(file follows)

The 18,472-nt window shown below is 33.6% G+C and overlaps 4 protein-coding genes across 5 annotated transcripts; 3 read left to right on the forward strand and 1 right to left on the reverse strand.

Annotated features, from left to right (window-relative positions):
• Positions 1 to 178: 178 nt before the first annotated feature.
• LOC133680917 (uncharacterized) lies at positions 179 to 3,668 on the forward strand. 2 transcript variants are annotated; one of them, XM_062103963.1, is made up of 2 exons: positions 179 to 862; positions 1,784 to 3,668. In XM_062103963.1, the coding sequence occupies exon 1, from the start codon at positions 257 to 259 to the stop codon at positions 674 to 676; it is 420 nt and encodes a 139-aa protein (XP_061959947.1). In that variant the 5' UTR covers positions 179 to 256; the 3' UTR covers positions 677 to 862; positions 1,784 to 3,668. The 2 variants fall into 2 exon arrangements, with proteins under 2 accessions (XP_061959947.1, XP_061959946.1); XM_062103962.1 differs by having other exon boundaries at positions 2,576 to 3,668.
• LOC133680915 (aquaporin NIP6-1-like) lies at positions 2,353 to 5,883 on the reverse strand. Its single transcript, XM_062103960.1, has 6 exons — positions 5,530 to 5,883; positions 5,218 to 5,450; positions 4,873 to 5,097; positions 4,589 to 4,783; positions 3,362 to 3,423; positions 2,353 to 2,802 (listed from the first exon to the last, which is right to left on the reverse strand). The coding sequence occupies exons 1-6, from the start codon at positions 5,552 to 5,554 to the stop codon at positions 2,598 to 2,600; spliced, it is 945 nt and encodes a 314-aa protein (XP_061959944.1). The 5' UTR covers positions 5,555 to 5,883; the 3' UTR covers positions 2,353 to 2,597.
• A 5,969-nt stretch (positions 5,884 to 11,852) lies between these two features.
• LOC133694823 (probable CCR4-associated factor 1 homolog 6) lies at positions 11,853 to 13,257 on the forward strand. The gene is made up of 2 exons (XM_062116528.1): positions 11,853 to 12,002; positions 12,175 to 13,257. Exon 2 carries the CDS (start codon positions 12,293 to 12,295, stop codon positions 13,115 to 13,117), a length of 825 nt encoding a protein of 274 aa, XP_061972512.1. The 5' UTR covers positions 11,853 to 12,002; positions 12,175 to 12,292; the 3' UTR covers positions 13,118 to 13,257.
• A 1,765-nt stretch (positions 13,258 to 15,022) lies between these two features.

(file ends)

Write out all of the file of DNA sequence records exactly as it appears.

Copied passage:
The 18,472-nt window shown below is 33.6% G+C and overlaps 4 protein-coding genes across 5 annotated transcripts; 3 read left to right on the forward strand and 1 right to left on the reverse strand.

Annotated features, from left to right (window-relative positions):
• Positions 1 to 178: 178 nt before the first annotated feature.
• LOC133680917 (uncharacterized) lies at positions 179 to 3,668 on the forward strand. 2 transcript variants are annotated; one of them, XM_062103963.1, is made up of 2 exons: positions 179 to 862; positions 1,784 to 3,668. In XM_062103963.1, the coding sequence occupies exon 1, from the start codon at positions 257 to 259 to the stop codon at positions 674 to 676; it is 420 nt and encodes a 139-aa protein (XP_061959947.1). In that variant the 5' UTR covers positions 179 to 256; the 3' UTR covers positions 677 to 862; positions 1,784 to 3,668. The 2 variants fall into 2 exon arrangements, with proteins under 2 accessions (XP_061959947.1, XP_061959946.1); XM_062103962.1 differs by having other exon boundaries at positions 2,576 to 3,668.
• LOC133680915 (aquaporin NIP6-1-like) lies at positions 2,353 to 5,883 on the reverse strand. Its single transcript, XM_062103960.1, has 6 exons — positions 5,530 to 5,883; positions 5,218 to 5,450; positions 4,873 to 5,097; positions 4,589 to 4,783; positions 3,362 to 3,423; positions 2,353 to 2,802 (listed from the first exon to the last, which is right to left on the reverse strand). The coding sequence occupies exons 1-6, from the start codon at positions 5,552 to 5,554 to the stop codon at positions 2,598 to 2,600; spliced, it is 945 nt and encodes a 314-aa protein (XP_061959944.1). The 5' UTR covers positions 5,555 to 5,883; the 3' UTR covers positions 2,353 to 2,597.
• A 5,969-nt stretch (positions 5,884 to 11,852) lies between these two features.
• LOC133694823 (probable CCR4-associated factor 1 homolog 6) lies at positions 11,853 to 13,257 on the forward strand. The gene is made up of 2 exons (XM_062116528.1): positions 11,853 to 12,002; positions 12,175 to 13,257. Exon 2 carries the CDS (start codon positions 12,293 to 12,295, stop codon positions 13,115 to 13,117), a length of 825 nt encoding a protein of 274 aa, XP_061972512.1. The 5' UTR covers positions 11,853 to 12,002; positions 12,175 to 12,292; the 3' UTR covers positions 13,118 to 13,257.
• A 1,765-nt stretch (positions 13,258 to 15,022) lies between these two features.